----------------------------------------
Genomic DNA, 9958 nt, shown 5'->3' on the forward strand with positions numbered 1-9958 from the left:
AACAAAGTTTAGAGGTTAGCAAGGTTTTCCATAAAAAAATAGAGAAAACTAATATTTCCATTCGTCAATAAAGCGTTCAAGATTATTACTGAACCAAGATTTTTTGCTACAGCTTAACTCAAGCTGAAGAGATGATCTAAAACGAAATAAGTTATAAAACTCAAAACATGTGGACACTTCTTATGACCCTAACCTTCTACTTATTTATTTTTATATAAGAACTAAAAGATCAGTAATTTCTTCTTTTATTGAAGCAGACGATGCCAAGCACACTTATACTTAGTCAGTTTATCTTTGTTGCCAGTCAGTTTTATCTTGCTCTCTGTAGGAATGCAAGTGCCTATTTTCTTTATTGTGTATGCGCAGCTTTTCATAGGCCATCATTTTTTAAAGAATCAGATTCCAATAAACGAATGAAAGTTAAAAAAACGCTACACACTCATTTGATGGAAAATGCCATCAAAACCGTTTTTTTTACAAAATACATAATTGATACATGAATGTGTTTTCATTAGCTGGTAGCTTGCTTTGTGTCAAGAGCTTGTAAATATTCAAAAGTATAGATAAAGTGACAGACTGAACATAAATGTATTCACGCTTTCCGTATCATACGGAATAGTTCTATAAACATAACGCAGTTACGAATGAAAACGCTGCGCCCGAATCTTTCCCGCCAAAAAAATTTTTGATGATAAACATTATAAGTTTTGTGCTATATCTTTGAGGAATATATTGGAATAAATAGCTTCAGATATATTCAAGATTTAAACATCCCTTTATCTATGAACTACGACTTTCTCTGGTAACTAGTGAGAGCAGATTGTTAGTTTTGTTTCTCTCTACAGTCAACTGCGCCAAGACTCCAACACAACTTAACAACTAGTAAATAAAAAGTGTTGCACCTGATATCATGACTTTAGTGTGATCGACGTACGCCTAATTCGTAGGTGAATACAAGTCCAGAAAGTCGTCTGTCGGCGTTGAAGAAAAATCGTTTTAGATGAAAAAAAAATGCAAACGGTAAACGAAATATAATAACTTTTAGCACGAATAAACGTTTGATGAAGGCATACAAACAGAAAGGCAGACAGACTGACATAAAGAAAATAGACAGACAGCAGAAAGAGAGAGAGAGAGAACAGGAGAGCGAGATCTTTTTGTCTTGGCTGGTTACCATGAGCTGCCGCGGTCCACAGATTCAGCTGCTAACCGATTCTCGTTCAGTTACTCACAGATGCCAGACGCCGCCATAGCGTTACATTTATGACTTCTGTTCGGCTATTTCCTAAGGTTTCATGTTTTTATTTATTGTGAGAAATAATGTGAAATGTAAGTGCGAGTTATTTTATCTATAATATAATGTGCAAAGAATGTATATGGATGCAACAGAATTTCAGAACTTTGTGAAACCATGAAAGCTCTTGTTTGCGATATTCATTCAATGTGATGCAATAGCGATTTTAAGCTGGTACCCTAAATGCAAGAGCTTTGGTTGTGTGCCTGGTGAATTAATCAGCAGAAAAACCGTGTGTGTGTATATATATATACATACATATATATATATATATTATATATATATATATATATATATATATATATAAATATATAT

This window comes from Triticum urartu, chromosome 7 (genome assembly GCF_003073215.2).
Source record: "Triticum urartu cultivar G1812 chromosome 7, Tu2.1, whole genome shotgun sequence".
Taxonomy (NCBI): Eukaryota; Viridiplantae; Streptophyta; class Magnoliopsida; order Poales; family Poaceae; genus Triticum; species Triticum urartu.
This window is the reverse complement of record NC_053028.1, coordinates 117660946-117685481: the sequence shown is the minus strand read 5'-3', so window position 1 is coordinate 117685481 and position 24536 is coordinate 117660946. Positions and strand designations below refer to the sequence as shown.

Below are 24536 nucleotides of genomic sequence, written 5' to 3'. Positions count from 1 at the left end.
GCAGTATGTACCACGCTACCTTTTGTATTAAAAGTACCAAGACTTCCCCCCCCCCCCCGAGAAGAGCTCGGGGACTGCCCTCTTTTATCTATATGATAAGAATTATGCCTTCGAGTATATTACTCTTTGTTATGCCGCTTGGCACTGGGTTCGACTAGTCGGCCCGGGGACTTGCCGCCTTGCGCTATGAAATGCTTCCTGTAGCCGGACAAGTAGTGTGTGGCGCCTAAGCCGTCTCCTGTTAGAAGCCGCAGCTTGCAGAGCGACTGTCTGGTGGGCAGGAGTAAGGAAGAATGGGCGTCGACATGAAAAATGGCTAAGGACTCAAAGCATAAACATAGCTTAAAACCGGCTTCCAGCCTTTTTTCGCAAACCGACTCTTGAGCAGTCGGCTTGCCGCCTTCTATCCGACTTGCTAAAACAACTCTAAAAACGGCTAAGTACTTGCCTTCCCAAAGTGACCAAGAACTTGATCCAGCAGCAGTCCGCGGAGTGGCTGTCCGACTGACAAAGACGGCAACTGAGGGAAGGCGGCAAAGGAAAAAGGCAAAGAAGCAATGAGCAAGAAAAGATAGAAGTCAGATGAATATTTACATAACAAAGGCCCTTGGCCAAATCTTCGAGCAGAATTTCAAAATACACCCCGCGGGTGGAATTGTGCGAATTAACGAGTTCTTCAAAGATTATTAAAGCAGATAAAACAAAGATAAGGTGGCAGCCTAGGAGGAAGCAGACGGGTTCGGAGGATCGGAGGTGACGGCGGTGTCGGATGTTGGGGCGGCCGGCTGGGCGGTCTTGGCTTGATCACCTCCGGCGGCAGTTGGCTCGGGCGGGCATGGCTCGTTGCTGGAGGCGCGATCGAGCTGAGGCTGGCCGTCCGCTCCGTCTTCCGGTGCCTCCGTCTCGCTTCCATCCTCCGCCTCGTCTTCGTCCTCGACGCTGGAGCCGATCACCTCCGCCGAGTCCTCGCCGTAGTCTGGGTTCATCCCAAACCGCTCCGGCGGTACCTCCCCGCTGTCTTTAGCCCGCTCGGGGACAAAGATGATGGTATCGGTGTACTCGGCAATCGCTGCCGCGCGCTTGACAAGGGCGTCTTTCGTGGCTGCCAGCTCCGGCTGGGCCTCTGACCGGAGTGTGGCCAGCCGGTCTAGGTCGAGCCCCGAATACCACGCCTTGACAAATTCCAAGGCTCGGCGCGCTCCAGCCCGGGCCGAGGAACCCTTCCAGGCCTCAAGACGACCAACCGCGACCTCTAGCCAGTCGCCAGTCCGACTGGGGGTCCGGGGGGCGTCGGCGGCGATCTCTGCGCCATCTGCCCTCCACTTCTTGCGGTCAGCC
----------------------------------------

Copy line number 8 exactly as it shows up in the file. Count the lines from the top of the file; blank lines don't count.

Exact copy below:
GCAGTATGTACCACGCTACCTTTTGTATTAAAAGTACCAAGACTTCCCCCCCCCCCCCGAGAAGAGCTCGGGGACTGCCCTCTTTTATCTATATGATAAGAATTATGCCTTCGAGTATATTACTCTTTGTTATGCCGCTTGGCACTGGGTTCGACTAGTCGGCCCGGGGACTTGCCGCCTTGCGCTATGAAATGCTTCCTGTAGCCGGACAAGTAGTGTGTGGCGCCTAAGCCGTCTCCTGTTAGAAGCCGCAGCTTGCAGAGCGACTGTCTGGTGGGCAGGAGTAAGGAAGAATGGGCGTCGACATGAAAAATGGCTAAGGACTCAAAGCATAAACATAGCTTAAAACCGGCTTCCAGCCTTTTTTCGCAAACCGACTCTTGAGCAGTCGGCTTGCCGCCTTCTATCCGACTTGCTAAAACAACTCTAAAAACGGCTAAGTACTTGCCTTCCCAAAGTGACCAAGAACTTGATCCAGCAGCAGTCCGCGGAGTGGCTGTCCGACTGACAAAGACGGCAACTGAGGGAAGGCGGCAAAGGAAAAAGGCAAAGAAGCAATGAGCAAGAAAAGATAGAAGTCAGATGAATATTTACATAACAAAGGCCCTTGGCCAAATCTTCGAGCAGAATTTCAAAATACACCCCGCGGGTGGAATTGTGCGAATTAACGAGTTCTTCAAAGATTATTAAAGCAGATAAAACAAAGATAAGGTGGCAGCCTAGGAGGAAGCAGACGGGTTCGGAGGATCGGAGGTGACGGCGGTGTCGGATGTTGGGGCGGCCGGCTGGGCGGTCTTGGCTTGATCACCTCCGGCGGCAGTTGGCTCGGGCGGGCATGGCTCGTTGCTGGAGGCGCGATCGAGCTGAGGCTGGCCGTCCGCTCCGTCTTCCGGTGCCTCCGTCTCGCTTCCATCCTCCGCCTCGTCTTCGTCCTCGACGCTGGAGCCGATCACCTCCGCCGAGTCCTCGCCGTAGTCTGGGTTCATCCCAAACCGCTCCGGCGGTACCTCCCCGCTGTCTTTAGCCCGCTCGGGGACAAAGATGATGGTATCGGTGTACTCGGCAATCGCTGCCGCGCGCTTGACAAGGGCGTCTTTCGTGGCTGCCAGCTCCGGCTGGGCCTCTGACCGGAGTGTGGCCAGCCGGTCTAGGTCGAGCCCCGAATACCACGCCTTGACAAATTCCAAGGCTCGGCGCGCTCCAGCCCGGGCCGAGGAACCCTTCCAGGCCTCAAGACGACCAACCGCGACCTCTAGCCAGTCGCCAGTCCGACTGGGGGTCCGGGGGGCGTCGGCGGCGATCTCTGCGCCATCTGCCCTCCACTTCTTGCGGTCAGCC